This book tells you just that and also makes a point about the fact that the univers is a stranger place then you or I could ever imagine.
Time travel, travel at the speed of chance, travel to all kinds of strange places, like the place, where the universe stops to exist. All is possible in this book, including a manicaly depressed robot with a brain the size of a planet, who eventualy lives about 7 times longer as the univers exists.
Yes this book is strange and it makes you wonder about reality. Science fiction without the ussual batles and wars. Not that the universe is peacefull, but you just happen to stumble past all the big problems and live with the huge problems a person can have.....
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5.0 out of 5 stars an amazing book, April 23 2013
By 
Giovanna Spanti "Giovanna" (Canada) - See all my reviews
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This review is from: The Ultimate Hitchhiker's Guide to the Galaxy (Paperback)
I read it from start to finish way too fast.
a really good book for any amateur of sci-fi and impossible situation.

the narrative is varied and never feel longer than needed.

However, I did not appreciate the last section/book. It seem rush and had way more potential.
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1 of 2 people found the following review helpful
5.0 out of 5 stars Wit and ridiculousness., March 31 2004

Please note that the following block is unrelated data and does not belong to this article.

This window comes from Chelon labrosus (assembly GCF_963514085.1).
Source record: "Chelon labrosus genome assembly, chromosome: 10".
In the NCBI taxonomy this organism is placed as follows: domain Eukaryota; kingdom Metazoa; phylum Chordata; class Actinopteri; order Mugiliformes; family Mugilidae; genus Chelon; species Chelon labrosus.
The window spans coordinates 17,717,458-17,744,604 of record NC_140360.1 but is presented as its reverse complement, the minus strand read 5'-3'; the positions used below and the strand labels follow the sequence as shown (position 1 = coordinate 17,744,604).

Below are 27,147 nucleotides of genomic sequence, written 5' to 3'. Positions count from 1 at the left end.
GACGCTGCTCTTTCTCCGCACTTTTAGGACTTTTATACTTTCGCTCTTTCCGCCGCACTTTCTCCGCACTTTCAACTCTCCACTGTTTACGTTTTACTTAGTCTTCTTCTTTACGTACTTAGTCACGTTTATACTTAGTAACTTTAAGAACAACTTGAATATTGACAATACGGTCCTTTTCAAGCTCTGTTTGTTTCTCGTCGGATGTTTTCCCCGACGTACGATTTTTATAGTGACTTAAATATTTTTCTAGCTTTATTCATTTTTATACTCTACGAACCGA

By 
Ben "sloppyjoes7" (Castle Rock, CO United States) - See all my reviews
There are those who don't get "The Far Side" by Gary Larson. It's too wacky and weird. There are those who don't like the wit of "Calvin and Hobbes," passing it by for simpler humor.
There are those who hate "Monty Python" because it's "stupid" or "ridiculous." And there are those who hate the humor "A Midsummer Night's Dream" or "Pride and Prejudice," as its wit is deep and veiled.
Now try and envision an amalgam of these two approaches to comedy. Witty lines, and wordplays, combined with floating penguins and Vogon poetry. You have to be pretty quick to understand some of Adams' jokes regarding quantum mechanics, yet silly enough to laugh at the manic depressive robot, and the apathetic mention of the destruction of Earth. Douglas Adams is simply the best at combining wit with irony and absurdity. And this is simply the best book in which to find his genius.
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The Ultimate Hitchhiker's Guide to the Galaxy
The Ultimate Hitchhiker's Guide to the Galaxy by Douglas Adams (Paperback - 2002)